@body:"Does it make you nervous if I put the gun in the car?" Linda calls out, emerging from the back of her house with something wrapped in a washcloth, which she places on the kitchen table alongside a Sucrets box. The central Chandler precinct she's chosen to walk today has some tough neighborhoods, she explains.

The Rawleses only have one gun, a .38, which Linda bought strictly for self-defense. "I usually have Tom carry it in the Jag," she says. "They just assume you have money." Who they are is uncertain, but there's no time to ask, because Linda's behind schedule. Things are more hectic than usual at the Rawles home. Last night, Clayton had the stomach flu, and today, campaign manager Manda Turley is home with "an extreme case of PMS," Linda says. An hour ago, Pharaoh, the Rawleses' basenji, snatched Linda's lunch, an Arby's sandwich, from the kitchen table. The dog did leave the fries, which Linda has eaten, and now the candidate is ready to walk. After visiting with voters nearly every afternoon for more than a year, Linda's an expert at walking door to door. She's filled plastic bottles with water and ice, gathered petitions and clipboards and voter lists.

She heads outside to pack up the car after saying goodbye to Clayton, who's playing computer games in his bedroom with friends. Linda's sky-blue Range Rover is the campaign's command central on wheels. She's got a place for her water bottle, clipboards, lists, even the gun, which she loads with bullets from the Sucrets box and stows in a closed compartment, though she doesn't have a concealed-weapon permit.

Melissa Etheridge's Never Enough is in the tape deck, a stuffed elephant sits on the dash, a crystal hangs from the rearview mirror.

These days, Linda's hair is cropped short, its basic brown chemically coaxed to burnt sienna. She wears Bermudas, a Polo, big earrings and shiny, silver flats. She changes shoes each day, to avoid calluses, and wears a straw hat with a bright Guatemalan band to keep the sun off her face. No sunglasses--they restrict eye contact.

In the back of the car are boxes of campaign literature, bookmarks, refrigerator magnets and copies of a book titled The Imperial Congress, published by the Heritage Foundation, a conservative, Washington, D.C., think tank. Republicans who voted in the last election get one of each and, if they're home, a greeting from the candidate herself.

She's guided by computer-generated lists that tell her the names and addresses of Republican voters. Tom devised a code when he was walking precincts for his supervisorial campaign in 92, and she's careful to pen the letters by each name, after each visit: "L.A." means left all materials. "L.B." means left brochure. "S." means she got a signature on her petition.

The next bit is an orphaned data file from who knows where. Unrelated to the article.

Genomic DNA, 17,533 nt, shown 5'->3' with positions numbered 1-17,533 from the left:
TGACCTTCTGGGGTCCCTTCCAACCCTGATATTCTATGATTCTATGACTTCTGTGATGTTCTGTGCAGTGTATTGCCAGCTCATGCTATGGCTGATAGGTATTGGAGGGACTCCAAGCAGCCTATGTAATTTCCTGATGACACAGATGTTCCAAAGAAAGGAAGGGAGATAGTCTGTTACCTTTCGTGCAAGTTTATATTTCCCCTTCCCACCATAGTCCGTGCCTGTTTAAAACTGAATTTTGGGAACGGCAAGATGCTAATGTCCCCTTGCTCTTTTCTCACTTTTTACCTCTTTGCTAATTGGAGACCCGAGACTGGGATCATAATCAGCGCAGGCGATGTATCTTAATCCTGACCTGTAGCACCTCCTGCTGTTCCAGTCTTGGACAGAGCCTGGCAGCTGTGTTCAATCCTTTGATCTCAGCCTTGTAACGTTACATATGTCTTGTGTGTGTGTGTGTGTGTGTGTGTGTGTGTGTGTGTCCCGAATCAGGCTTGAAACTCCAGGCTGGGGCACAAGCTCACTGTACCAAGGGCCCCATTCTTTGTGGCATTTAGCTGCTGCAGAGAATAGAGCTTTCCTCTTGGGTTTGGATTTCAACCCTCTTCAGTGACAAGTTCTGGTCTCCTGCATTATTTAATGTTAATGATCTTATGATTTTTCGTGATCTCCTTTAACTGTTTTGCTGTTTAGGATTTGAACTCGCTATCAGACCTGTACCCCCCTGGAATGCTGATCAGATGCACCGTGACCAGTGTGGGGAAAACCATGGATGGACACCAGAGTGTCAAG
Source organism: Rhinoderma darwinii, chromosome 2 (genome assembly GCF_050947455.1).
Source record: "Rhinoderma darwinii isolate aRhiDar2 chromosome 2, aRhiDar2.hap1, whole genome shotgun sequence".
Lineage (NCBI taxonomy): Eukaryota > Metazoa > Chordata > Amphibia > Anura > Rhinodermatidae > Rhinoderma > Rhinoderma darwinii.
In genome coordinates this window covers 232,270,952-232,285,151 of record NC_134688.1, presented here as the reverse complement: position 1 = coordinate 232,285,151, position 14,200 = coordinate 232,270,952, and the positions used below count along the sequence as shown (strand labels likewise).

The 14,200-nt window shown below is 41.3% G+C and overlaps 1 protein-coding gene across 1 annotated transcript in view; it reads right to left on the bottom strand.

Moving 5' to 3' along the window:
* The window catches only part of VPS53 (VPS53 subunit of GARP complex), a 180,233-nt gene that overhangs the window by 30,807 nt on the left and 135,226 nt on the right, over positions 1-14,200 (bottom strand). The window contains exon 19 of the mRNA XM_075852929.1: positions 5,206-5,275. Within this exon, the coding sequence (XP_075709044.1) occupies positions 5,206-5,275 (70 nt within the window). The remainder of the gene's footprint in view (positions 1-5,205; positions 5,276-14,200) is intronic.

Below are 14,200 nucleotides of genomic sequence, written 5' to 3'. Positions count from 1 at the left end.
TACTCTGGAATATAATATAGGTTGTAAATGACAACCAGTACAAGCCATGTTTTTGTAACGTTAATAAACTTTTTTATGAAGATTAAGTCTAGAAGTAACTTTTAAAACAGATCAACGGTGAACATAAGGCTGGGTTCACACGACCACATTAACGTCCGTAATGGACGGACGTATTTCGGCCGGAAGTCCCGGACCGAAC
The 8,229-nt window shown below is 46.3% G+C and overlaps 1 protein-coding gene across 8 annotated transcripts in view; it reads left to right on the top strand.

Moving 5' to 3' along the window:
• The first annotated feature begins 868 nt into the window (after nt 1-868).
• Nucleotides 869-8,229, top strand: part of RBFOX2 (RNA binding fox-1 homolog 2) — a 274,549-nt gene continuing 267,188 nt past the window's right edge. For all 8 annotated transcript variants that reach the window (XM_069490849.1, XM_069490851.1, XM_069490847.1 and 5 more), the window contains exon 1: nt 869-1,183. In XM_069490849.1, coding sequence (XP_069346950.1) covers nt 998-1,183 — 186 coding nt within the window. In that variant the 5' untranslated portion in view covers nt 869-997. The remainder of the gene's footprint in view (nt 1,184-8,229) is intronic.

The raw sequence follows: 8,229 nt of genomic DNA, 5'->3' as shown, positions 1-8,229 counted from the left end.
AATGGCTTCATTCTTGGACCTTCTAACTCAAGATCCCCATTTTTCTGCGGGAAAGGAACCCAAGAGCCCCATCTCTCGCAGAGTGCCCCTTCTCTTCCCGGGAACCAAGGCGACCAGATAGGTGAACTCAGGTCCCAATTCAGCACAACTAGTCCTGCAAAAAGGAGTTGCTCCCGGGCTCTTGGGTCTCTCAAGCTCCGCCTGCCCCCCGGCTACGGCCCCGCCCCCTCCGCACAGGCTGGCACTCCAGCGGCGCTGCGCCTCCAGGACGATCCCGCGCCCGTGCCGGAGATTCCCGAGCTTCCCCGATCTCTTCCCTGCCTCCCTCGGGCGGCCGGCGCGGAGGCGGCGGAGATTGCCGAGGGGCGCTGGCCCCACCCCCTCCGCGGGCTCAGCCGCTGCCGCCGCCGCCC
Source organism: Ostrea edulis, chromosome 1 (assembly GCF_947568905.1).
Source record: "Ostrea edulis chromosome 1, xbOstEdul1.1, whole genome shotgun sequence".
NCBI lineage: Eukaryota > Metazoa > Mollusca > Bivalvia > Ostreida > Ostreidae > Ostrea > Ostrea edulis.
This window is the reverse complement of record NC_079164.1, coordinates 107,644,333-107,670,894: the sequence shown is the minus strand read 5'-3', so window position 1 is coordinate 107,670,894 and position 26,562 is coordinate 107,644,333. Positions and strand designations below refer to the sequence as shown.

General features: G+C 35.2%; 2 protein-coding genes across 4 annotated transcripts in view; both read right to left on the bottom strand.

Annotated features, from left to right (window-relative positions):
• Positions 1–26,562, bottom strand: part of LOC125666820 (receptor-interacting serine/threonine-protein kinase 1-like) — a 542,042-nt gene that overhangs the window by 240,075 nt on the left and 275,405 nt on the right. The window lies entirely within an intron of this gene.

Most people are kind, Linda says. About one in 20 isn't, and those people also get a listing by their names: "A.H." for asshole. Linda doesn't make it a practice to mention that her husband is a county supervisor, but some people recognize the name and want to chat about the county. She does, reporting their complaints or praise to her husband. One guy told her one politician in the family was enough. Another, wearing a Phoenix Suns shirt, hat and socks, was mad about Tom's vote against the stadium tax. Others tell her to tell Tom to keep up the good work. She's having trouble finding the right street. Tom's far better at directions, and weekends are a relief, because he navigates and drives; all she has to do is hop out of the car at each house and give her shtick. Being with Tom is a relief on a lot of levels. After she was divorced in 1982 from George Hinshaw, a carpenter and musician to whom she was married for four years, Linda tended bar to support Clayton. It took 13 years, but she got her degree in political science from the University of Indiana in 1988, then commuted to the University of Chicago Law School.

When she met Tom in 1990, "I never dreamed I would marry him," she says. They barely spoke that summer, although they did go to lunch on her last day at the firm.

They ate at a restaurant on Central Avenue named Scruples. "We shared a piece of cheesecake. . . . That was as intimate as we got," Linda says. That would soon change. With Linda back in the Midwest, the two fell into the habit of speaking on the phone for three or four hours a day. She asked for advice--should she take a job with Lewis and Roca or a Chicago firm?--and "we ended up talking about everything," Linda says. "We fell in love on the telephone."

The bride wore forest green. "I did not break up his marriage," Linda insists (a friend of Tom's ex believes otherwise). "Like I said, they had nothing in common. . . . We are not a bit ashamed of how we met or that we fell in love. Neither of us was truly happy until we met."

Nor are they ashamed, she adds, about the fact that they shacked up while Tom was still married.

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